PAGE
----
My school is a great school. Sure, according to EOC’s, SATs, ACTs, and any other 3 letter
standardized test we may be disguised as average, but my school is anything but average.
Undoubtedly we have to deal with drugs, fights, and even the occasional bomb threat, but do
not be fooled, my school is not a dangerous school. We may have students who care more
about their social status than their GPA status, but again my school is not a lazy school. My
school is a great school because we do not let the negative actions of a few, define who we are as a whole.
Although a negative headline may be more captivating, overtime those stories become how
others perceive us and overshadow what positive aspects we have to offer. Our arts program
year after year consistently wins awards for our students’ excellence and creativity. We have a sports program that for years has been a leader in the conference and a hub for collegiate and pro talent athletes. We have current students who have started their own businesses or produced their own music. We have students who have excelled academically and have gone
on to become doctors, lawyers, professors, entrepreneurs, actors, and anything else you can
imagine. My school has the belief that we are the best in what we do and we call that belief
Recently, if you had asked me about my MOJO I would have said in some ways, I had lost it. I
recognized the greatness in my school, but I had lost focus. I no longer was looking toward the MOJO that held us all together. Instead, I let myself focus on the edges; the outliers that did not fit the trend. Maybe it is because the teacher in me realized that those outliers were students of mine. Individuals who had so much more potential, but were absorbed and blinded by their own negativity within their lives.
Maybe we all have been captivated by negativity as we watch the world through our digital windows. It’s hard to ignore the natural disasters, the consistent political debates, and the obscene violence that happen on a daily basis. For whatever reason, it wasn’t until I got an opportunity during my time at NCCAT, that I truly was challenged to reflect on my brand and how I get my students to buy into my teaching.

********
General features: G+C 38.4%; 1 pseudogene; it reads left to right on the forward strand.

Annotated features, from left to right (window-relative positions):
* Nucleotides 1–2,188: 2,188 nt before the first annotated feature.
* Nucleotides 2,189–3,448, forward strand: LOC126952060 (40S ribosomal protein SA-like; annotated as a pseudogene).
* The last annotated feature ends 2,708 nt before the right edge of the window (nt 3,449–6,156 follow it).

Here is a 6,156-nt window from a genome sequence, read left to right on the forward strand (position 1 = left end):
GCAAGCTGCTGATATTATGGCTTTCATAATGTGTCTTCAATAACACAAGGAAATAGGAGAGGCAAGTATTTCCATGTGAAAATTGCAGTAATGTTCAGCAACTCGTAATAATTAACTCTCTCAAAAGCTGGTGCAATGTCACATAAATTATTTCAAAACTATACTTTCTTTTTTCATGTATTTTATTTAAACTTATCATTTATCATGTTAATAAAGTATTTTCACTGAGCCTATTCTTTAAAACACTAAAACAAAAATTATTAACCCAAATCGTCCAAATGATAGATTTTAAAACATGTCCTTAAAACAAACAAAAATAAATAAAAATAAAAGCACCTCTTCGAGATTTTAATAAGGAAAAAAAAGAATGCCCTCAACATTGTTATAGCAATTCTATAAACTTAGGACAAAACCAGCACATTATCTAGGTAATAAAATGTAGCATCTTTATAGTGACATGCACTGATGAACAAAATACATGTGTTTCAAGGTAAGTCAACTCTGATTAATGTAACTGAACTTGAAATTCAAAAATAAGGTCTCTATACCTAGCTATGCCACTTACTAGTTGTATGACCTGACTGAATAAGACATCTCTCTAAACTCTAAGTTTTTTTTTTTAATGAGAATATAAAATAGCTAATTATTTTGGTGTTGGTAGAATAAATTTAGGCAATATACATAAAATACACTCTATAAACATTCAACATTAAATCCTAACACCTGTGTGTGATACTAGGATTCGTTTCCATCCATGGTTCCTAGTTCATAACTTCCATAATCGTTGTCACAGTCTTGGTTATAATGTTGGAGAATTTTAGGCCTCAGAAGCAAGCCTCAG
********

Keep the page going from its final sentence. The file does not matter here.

As I struggled with developing my own brand, I was blessed with the opportunity to be a part of the Student Advisory Board (SAB) for Positive Behavior Intervention and Support (PBIS). During our first meeting, I shared with them what I had learned through the Summer Institute about branding, and instantly ideas were bouncing back and forth. Through their flood of creative genius #MOJOUKNOW and the MOJO Student Booster Club emerged.
To be a part of the club, members have to submit and commit to implementing at least one proposal to improve the school. Within three days they had over 200 club members sign up. A week after club sign-ups, their first proposal managed to draw in a packed student section at the volleyball game. Chants of “MOJO – UKNOW” echoed throughout the gym. This week we are ordering shirts with our hashtag and logo created by a member of our SAB who has a passion, and in my mind a future in drafting and graphic design. As the brand grows, more and more proposals are coming in. So far within 2 weeks, we have had proposals ranging from students cleaning our memorial garden to students helping other students avoid being tardy. Seeing their accomplishments in re-establishing our brand in such a little amount of time, has helped sharpen my focus back toward the MOJO that drives my school and myself daily.
In some ways, it seems silly to have to be reminded of the importance of establishing a positive brand. Sadly, as I watch the news today I cannot help but wonder. Maybe it is time we reflect upon what we are truly selling to our youth and try to come together and refocus our own brands.
Maybe we all could benefit from a little bit more MOJO.